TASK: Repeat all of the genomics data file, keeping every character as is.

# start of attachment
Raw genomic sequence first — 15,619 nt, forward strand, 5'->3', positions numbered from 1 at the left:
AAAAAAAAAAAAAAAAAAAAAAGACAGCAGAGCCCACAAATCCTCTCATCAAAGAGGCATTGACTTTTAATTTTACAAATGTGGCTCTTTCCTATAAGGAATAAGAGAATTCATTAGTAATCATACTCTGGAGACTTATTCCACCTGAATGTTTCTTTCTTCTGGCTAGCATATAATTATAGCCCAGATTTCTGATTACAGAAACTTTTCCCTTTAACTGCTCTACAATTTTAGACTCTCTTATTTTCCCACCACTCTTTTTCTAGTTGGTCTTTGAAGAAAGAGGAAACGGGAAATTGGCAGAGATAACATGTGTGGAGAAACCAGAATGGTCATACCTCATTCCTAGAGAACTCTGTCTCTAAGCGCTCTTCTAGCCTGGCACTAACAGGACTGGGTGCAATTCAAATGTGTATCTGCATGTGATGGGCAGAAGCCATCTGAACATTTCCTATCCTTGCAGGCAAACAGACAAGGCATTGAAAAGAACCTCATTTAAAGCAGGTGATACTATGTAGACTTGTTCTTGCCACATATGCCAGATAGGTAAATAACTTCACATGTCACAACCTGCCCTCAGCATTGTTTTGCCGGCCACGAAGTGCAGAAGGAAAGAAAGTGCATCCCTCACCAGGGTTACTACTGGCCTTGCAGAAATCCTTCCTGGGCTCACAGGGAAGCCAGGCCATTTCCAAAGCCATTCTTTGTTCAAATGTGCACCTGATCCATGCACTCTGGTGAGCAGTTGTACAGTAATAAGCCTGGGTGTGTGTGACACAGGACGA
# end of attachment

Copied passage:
Raw genomic sequence first — 15,619 nt, forward strand, 5'->3', positions numbered from 1 at the left:
AAAAAAAAAAAAAAAAAAAAAAGACAGCAGAGCCCACAAATCCTCTCATCAAAGAGGCATTGACTTTTAATTTTACAAATGTGGCTCTTTCCTATAAGGAATAAGAGAATTCATTAGTAATCATACTCTGGAGACTTATTCCACCTGAATGTTTCTTTCTTCTGGCTAGCATATAATTATAGCCCAGATTTCTGATTACAGAAACTTTTCCCTTTAACTGCTCTACAATTTTAGACTCTCTTATTTTCCCACCACTCTTTTTCTAGTTGGTCTTTGAAGAAAGAGGAAACGGGAAATTGGCAGAGATAACATGTGTGGAGAAACCAGAATGGTCATACCTCATTCCTAGAGAACTCTGTCTCTAAGCGCTCTTCTAGCCTGGCACTAACAGGACTGGGTGCAATTCAAATGTGTATCTGCATGTGATGGGCAGAAGCCATCTGAACATTTCCTATCCTTGCAGGCAAACAGACAAGGCATTGAAAAGAACCTCATTTAAAGCAGGTGATACTATGTAGACTTGTTCTTGCCACATATGCCAGATAGGTAAATAACTTCACATGTCACAACCTGCCCTCAGCATTGTTTTGCCGGCCACGAAGTGCAGAAGGAAAGAAAGTGCATCCCTCACCAGGGTTACTACTGGCCTTGCAGAAATCCTTCCTGGGCTCACAGGGAAGCCAGGCCATTTCCAAAGCCATTCTTTGTTCAAATGTGCACCTGATCCATGCACTCTGGTGAGCAGTTGTACAGTAATAAGCCTGGGTGTGTGTGACACAGGACGA